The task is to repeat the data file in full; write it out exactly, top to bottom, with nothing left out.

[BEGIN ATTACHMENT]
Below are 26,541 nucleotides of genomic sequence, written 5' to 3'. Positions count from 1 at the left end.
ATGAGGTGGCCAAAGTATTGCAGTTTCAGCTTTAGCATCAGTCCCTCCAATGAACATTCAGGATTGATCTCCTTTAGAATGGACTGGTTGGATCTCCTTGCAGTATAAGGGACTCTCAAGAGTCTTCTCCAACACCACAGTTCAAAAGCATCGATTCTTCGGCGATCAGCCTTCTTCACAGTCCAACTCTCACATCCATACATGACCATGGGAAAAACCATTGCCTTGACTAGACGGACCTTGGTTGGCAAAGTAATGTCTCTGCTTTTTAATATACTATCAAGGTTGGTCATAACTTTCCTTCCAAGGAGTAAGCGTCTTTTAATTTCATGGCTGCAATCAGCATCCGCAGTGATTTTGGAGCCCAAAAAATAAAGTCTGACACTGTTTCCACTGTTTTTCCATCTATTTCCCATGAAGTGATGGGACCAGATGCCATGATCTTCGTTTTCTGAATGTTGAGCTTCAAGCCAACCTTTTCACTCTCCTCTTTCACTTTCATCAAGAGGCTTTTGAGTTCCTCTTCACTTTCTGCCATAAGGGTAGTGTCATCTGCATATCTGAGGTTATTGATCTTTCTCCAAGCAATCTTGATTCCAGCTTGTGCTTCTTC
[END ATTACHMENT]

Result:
Below are 26,541 nucleotides of genomic sequence, written 5' to 3'. Positions count from 1 at the left end.
ATGAGGTGGCCAAAGTATTGCAGTTTCAGCTTTAGCATCAGTCCCTCCAATGAACATTCAGGATTGATCTCCTTTAGAATGGACTGGTTGGATCTCCTTGCAGTATAAGGGACTCTCAAGAGTCTTCTCCAACACCACAGTTCAAAAGCATCGATTCTTCGGCGATCAGCCTTCTTCACAGTCCAACTCTCACATCCATACATGACCATGGGAAAAACCATTGCCTTGACTAGACGGACCTTGGTTGGCAAAGTAATGTCTCTGCTTTTTAATATACTATCAAGGTTGGTCATAACTTTCCTTCCAAGGAGTAAGCGTCTTTTAATTTCATGGCTGCAATCAGCATCCGCAGTGATTTTGGAGCCCAAAAAATAAAGTCTGACACTGTTTCCACTGTTTTTCCATCTATTTCCCATGAAGTGATGGGACCAGATGCCATGATCTTCGTTTTCTGAATGTTGAGCTTCAAGCCAACCTTTTCACTCTCCTCTTTCACTTTCATCAAGAGGCTTTTGAGTTCCTCTTCACTTTCTGCCATAAGGGTAGTGTCATCTGCATATCTGAGGTTATTGATCTTTCTCCAAGCAATCTTGATTCCAGCTTGTGCTTCTTC